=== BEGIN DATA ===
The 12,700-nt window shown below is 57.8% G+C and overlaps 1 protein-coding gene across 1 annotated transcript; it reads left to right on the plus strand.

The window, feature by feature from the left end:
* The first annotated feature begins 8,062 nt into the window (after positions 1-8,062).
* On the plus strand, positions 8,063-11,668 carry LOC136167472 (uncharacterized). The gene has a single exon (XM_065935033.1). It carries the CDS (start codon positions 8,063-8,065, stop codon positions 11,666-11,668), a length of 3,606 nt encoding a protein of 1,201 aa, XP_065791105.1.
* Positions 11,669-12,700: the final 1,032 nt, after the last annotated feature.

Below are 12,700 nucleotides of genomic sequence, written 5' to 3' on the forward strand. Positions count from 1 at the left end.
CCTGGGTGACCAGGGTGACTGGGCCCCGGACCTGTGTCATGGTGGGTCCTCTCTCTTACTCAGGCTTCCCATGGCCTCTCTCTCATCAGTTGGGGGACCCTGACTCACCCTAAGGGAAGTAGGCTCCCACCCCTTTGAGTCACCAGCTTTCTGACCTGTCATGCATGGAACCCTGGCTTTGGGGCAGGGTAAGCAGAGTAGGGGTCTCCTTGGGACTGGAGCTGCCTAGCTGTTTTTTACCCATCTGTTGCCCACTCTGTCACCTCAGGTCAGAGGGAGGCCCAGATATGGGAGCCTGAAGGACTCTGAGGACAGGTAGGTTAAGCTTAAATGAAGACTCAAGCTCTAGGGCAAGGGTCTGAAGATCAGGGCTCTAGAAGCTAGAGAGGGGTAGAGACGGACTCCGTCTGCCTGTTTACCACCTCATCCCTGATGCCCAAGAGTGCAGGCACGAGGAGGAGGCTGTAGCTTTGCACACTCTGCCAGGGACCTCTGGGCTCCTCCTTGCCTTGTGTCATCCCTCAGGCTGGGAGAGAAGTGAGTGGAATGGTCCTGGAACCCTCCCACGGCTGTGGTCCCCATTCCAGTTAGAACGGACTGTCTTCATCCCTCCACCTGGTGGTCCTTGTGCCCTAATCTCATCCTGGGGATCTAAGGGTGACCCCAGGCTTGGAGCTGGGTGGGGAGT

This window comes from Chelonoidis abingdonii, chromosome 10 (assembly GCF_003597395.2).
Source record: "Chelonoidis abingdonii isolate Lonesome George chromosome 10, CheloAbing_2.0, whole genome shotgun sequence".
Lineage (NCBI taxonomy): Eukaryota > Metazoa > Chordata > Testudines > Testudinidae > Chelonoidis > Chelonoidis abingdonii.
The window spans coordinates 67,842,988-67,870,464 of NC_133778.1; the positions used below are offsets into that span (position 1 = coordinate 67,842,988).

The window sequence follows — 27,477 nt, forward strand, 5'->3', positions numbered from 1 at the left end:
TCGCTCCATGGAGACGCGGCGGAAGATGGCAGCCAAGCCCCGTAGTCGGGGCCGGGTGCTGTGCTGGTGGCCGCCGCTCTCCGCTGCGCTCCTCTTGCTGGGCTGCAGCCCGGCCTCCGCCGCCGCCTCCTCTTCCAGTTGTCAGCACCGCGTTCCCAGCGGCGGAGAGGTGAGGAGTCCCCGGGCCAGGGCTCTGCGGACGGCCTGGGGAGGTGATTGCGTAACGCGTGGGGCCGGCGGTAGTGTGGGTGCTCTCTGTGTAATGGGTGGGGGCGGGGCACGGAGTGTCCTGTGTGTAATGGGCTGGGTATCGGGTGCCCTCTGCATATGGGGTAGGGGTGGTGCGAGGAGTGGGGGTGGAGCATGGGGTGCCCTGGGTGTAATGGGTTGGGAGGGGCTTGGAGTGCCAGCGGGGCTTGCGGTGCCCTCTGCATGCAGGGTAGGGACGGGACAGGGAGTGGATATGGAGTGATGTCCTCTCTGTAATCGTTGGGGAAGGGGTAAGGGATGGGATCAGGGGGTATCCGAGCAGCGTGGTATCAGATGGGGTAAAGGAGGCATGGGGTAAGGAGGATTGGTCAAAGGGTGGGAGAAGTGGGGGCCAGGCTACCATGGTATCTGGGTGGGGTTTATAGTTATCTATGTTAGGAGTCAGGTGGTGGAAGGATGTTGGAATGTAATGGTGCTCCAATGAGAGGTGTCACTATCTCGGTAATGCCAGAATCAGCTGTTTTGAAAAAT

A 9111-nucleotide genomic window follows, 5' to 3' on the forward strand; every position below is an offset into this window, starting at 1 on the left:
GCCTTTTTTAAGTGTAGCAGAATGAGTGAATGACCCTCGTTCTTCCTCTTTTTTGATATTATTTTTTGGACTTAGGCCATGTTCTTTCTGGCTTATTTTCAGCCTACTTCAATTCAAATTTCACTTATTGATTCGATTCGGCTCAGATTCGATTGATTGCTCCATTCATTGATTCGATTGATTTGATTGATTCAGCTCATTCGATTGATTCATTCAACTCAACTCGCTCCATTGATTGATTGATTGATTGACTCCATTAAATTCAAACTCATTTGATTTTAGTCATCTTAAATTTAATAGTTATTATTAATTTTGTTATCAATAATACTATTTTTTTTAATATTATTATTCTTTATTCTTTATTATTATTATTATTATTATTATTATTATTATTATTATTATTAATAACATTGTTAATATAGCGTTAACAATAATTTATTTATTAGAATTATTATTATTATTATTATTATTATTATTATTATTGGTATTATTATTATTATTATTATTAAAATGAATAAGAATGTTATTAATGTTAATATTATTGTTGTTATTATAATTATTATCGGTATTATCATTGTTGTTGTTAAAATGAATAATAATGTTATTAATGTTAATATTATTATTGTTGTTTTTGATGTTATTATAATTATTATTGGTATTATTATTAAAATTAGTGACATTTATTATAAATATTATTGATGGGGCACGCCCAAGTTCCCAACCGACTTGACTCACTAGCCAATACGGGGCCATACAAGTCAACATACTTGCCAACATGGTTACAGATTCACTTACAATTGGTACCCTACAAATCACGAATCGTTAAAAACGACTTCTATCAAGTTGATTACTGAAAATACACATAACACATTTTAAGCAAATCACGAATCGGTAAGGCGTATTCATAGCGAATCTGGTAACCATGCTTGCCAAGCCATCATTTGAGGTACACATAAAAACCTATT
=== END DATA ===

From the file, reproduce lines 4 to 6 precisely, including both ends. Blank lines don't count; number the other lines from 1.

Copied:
* On the plus strand, positions 8,063-11,668 carry LOC136167472 (uncharacterized). The gene has a single exon (XM_065935033.1). It carries the CDS (start codon positions 8,063-8,065, stop codon positions 11,666-11,668), a length of 3,606 nt encoding a protein of 1,201 aa, XP_065791105.1.
* Positions 11,669-12,700: the final 1,032 nt, after the last annotated feature.

Below are 12,700 nucleotides of genomic sequence, written 5' to 3' on the forward strand. Positions count from 1 at the left end.